There are, it seems, several answers. For starters, Isuzu’s lighter models predominantly compete against other Japanese brands in market segments which over many decades have become completely reliant on Japanese trucks. Giga, on the other hand, is battling for recognition in a field where the world’s biggest brands come to play, and play hard. What’s more, it’s a field where Isuzu’s competitive countrymen also have strong ambitions and in a somewhat strange twist, the leading Japanese seller of trucks above 350 hp is actually the least prolific of all Japanese brands on the Australian market … UD!

More to the point though is the fact that Giga is a truck essentially designed and built for the Japanese domestic market and its Asian neighbours. So too, of course, are top weight Fuso, Hino and UD models also made for much the same markets. The result is trucks of immense structural strength but largely lacking the broad appeal of their American and European peers, and subsequently struggling to achieve strong sales volumes.

It’s obviously a different story in the lighter classes where vastly expanded export goals have seen all Japanese brands throw huge resources into the development of new cabs, engines and drivetrains for light and medium-duty models competing on domestic and export markets. The downside to that, however, is that Japanese development of heavy-duty models for advanced, mature and highly competitive export markets such as Australia has in many cases simmered on the backburner.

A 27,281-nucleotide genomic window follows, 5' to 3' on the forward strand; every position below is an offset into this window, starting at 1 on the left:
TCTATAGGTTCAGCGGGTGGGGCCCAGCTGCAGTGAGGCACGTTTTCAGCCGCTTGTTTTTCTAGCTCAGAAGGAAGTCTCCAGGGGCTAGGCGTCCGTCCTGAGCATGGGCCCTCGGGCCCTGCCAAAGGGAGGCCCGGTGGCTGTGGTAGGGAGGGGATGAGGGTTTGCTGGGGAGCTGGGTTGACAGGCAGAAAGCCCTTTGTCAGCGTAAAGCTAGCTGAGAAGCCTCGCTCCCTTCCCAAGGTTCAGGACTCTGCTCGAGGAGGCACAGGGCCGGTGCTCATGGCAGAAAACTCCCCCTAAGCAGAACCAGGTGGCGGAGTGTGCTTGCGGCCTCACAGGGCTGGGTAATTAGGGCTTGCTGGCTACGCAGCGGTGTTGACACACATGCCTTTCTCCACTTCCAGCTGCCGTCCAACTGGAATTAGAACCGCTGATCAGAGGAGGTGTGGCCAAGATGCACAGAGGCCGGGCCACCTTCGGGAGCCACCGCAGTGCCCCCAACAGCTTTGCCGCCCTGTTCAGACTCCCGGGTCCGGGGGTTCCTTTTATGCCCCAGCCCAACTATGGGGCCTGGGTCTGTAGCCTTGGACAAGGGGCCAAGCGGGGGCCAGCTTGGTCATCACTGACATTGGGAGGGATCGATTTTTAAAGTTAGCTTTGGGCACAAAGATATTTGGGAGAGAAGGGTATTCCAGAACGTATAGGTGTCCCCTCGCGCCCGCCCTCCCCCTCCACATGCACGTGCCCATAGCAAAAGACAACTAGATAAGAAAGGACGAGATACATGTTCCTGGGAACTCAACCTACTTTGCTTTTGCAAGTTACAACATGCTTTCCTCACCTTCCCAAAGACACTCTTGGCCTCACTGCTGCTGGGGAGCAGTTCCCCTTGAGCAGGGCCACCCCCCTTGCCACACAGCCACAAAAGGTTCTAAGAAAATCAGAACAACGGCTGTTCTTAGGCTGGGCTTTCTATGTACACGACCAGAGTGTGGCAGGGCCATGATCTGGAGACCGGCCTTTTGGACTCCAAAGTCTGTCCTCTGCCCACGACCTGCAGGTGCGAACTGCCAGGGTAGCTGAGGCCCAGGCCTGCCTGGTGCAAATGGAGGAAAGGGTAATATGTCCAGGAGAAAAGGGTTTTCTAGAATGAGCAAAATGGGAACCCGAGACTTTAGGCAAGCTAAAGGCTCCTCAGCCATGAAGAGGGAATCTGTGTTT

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This was a point cautiously conceded late last year by Yoshinori Ida, the astute corporate heavyweight who over the course of the decade directed Isuzu’s return from the rim of ruin. In an exclusive interview with DIESEL, Ida-san confirmed the fundamental differences between Japanese and western requirements for heavy-duty trucks make it difficult to be all things to all people. Equally though, he agreed “something needs to be done” but was short on commitment when asked about eight-wheeler derivatives of Giga and more critically, if an advanced new engine of, say, 13 litres displacement was being developed to replace the 15.7 litre lump which some – including us – see as the greatest single detriment to Giga’s potential in markets such as Australia. “Not yet” was Ida-san’s blunt response on both topics.